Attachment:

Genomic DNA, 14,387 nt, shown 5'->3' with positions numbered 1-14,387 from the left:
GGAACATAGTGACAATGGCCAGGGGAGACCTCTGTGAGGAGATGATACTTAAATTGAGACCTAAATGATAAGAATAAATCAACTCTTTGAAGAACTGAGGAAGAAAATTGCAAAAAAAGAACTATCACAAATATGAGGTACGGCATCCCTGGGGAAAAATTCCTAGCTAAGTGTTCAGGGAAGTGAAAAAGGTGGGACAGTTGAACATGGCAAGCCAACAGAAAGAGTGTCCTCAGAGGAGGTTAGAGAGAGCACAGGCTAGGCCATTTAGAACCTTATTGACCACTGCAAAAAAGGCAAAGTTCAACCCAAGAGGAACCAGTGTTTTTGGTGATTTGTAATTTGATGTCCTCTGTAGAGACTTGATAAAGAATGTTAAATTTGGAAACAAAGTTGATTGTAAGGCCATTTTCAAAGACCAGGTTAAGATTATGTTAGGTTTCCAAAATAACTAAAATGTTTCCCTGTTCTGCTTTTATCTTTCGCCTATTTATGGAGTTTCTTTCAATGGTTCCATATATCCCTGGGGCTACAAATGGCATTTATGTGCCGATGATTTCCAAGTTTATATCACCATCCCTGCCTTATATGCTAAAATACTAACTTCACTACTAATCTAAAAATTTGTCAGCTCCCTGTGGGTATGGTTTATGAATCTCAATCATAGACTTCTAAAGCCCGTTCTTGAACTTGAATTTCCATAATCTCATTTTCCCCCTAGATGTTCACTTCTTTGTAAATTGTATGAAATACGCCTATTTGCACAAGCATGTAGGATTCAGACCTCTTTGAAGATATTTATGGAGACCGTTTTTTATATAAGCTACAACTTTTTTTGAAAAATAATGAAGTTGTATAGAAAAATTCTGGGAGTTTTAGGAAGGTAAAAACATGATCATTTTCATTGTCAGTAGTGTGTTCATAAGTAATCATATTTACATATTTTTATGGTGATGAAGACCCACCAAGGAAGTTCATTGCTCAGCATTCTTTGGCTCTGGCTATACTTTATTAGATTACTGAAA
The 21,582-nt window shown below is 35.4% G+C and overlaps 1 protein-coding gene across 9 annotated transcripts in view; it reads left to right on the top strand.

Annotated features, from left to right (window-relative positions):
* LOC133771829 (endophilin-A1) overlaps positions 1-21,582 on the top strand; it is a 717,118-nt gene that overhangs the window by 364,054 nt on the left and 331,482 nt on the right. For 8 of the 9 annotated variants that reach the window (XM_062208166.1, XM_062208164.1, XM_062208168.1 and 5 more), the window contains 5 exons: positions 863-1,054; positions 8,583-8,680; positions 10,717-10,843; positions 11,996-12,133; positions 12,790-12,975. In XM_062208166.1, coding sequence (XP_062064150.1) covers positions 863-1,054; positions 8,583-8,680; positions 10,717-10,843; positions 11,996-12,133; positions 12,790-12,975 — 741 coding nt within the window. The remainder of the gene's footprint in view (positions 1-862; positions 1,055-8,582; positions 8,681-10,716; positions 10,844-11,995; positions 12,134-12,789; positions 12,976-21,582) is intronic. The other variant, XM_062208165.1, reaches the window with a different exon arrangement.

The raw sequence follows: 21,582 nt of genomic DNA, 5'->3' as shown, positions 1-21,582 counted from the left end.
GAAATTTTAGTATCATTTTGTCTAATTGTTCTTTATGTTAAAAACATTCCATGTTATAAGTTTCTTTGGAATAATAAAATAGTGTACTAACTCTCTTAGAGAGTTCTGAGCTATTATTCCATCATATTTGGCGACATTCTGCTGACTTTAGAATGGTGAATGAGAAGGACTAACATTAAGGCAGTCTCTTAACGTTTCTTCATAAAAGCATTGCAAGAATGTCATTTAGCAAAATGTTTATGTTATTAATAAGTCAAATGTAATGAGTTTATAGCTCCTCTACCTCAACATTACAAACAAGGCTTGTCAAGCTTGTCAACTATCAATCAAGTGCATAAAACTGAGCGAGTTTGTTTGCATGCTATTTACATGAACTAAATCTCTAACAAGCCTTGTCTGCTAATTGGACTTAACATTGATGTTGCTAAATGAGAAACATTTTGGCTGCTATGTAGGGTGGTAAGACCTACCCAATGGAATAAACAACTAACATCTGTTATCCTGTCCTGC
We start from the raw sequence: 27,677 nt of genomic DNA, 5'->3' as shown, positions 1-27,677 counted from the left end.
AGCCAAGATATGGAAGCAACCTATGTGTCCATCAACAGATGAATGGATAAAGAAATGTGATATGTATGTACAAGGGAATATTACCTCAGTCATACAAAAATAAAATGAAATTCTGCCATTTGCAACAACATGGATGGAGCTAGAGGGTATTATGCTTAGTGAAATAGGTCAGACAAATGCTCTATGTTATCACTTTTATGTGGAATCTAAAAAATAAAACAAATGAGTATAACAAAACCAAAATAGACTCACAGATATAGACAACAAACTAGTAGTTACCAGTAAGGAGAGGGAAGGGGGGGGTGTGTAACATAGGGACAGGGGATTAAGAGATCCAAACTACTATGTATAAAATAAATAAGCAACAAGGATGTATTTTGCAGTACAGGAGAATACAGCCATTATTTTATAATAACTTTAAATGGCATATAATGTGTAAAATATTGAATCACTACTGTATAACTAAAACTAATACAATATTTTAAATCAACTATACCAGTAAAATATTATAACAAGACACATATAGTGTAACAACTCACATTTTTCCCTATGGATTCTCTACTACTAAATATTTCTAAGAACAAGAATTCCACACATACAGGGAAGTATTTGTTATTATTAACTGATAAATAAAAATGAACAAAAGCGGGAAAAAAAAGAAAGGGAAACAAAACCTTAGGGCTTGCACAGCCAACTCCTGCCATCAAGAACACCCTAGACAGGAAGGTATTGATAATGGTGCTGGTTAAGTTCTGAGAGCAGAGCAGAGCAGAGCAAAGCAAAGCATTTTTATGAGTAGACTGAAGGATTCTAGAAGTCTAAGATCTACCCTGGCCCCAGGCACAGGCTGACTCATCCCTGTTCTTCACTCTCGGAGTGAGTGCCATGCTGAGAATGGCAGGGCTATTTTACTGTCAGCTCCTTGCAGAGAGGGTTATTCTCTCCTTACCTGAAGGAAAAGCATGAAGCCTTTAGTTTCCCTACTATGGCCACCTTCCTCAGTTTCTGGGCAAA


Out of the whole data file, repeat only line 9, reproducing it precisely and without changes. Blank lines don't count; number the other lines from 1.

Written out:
AGCCAAGATATGGAAGCAACCTATGTGTCCATCAACAGATGAATGGATAAAGAAATGTGATATGTATGTACAAGGGAATATTACCTCAGTCATACAAAAATAAAATGAAATTCTGCCATTTGCAACAACATGGATGGAGCTAGAGGGTATTATGCTTAGTGAAATAGGTCAGACAAATGCTCTATGTTATCACTTTTATGTGGAATCTAAAAAATAAAACAAATGAGTATAACAAAACCAAAATAGACTCACAGATATAGACAACAAACTAGTAGTTACCAGTAAGGAGAGGGAAGGGGGGGGTGTGTAACATAGGGACAGGGGATTAAGAGATCCAAACTACTATGTATAAAATAAATAAGCAACAAGGATGTATTTTGCAGTACAGGAGAATACAGCCATTATTTTATAATAACTTTAAATGGCATATAATGTGTAAAATATTGAATCACTACTGTATAACTAAAACTAATACAATATTTTAAATCAACTATACCAGTAAAATATTATAACAAGACACATATAGTGTAACAACTCACATTTTTCCCTATGGATTCTCTACTACTAAATATTTCTAAGAACAAGAATTCCACACATACAGGGAAGTATTTGTTATTATTAACTGATAAATAAAAATGAACAAAAGCGGGAAAAAAAAGAAAGGGAAACAAAACCTTAGGGCTTGCACAGCCAACTCCTGCCATCAAGAACACCCTAGACAGGAAGGTATTGATAATGGTGCTGGTTAAGTTCTGAGAGCAGAGCAGAGCAGAGCAAAGCAAAGCATTTTTATGAGTAGACTGAAGGATTCTAGAAGTCTAAGATCTACCCTGGCCCCAGGCACAGGCTGACTCATCCCTGTTCTTCACTCTCGGAGTGAGTGCCATGCTGAGAATGGCAGGGCTATTTTACTGTCAGCTCCTTGCAGAGAGGGTTATTCTCTCCTTACCTGAAGGAAAAGCATGAAGCCTTTAGTTTCCCTACTATGGCCACCTTCCTCAGTTTCTGGGCAAA